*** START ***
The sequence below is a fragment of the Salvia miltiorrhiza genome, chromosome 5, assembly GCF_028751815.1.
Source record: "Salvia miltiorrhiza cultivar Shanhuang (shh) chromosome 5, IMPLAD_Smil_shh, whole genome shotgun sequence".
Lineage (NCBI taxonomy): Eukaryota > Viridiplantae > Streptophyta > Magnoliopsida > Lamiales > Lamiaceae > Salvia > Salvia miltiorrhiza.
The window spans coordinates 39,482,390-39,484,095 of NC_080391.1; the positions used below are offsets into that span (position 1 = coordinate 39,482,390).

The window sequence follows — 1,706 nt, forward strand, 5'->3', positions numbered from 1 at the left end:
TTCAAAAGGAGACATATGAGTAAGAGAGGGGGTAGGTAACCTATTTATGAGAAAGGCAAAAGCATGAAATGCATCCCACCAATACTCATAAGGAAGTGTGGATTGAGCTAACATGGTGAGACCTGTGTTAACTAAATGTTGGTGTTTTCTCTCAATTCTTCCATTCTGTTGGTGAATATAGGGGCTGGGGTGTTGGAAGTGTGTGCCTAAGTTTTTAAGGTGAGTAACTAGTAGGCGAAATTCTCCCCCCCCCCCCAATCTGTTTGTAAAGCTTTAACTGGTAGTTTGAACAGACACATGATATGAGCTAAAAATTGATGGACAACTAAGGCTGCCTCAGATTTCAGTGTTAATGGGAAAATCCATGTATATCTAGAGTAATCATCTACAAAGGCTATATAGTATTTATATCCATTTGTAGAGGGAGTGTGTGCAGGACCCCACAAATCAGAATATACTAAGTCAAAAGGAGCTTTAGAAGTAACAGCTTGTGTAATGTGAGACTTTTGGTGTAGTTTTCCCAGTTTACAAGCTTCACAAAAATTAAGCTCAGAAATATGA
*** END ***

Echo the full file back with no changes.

The sequence below is a fragment of the Salvia miltiorrhiza genome, chromosome 5, assembly GCF_028751815.1.
Source record: "Salvia miltiorrhiza cultivar Shanhuang (shh) chromosome 5, IMPLAD_Smil_shh, whole genome shotgun sequence".
Lineage (NCBI taxonomy): Eukaryota > Viridiplantae > Streptophyta > Magnoliopsida > Lamiales > Lamiaceae > Salvia > Salvia miltiorrhiza.
The window spans coordinates 39,482,390-39,484,095 of NC_080391.1; the positions used below are offsets into that span (position 1 = coordinate 39,482,390).

The window sequence follows — 1,706 nt, forward strand, 5'->3', positions numbered from 1 at the left end:
TTCAAAAGGAGACATATGAGTAAGAGAGGGGGTAGGTAACCTATTTATGAGAAAGGCAAAAGCATGAAATGCATCCCACCAATACTCATAAGGAAGTGTGGATTGAGCTAACATGGTGAGACCTGTGTTAACTAAATGTTGGTGTTTTCTCTCAATTCTTCCATTCTGTTGGTGAATATAGGGGCTGGGGTGTTGGAAGTGTGTGCCTAAGTTTTTAAGGTGAGTAACTAGTAGGCGAAATTCTCCCCCCCCCCCCAATCTGTTTGTAAAGCTTTAACTGGTAGTTTGAACAGACACATGATATGAGCTAAAAATTGATGGACAACTAAGGCTGCCTCAGATTTCAGTGTTAATGGGAAAATCCATGTATATCTAGAGTAATCATCTACAAAGGCTATATAGTATTTATATCCATTTGTAGAGGGAGTGTGTGCAGGACCCCACAAATCAGAATATACTAAGTCAAAAGGAGCTTTAGAAGTAACAGCTTGTGTAATGTGAGACTTTTGGTGTAGTTTTCCCAGTTTACAAGCTTCACAAAAATTAAGCTCAGAAATATGA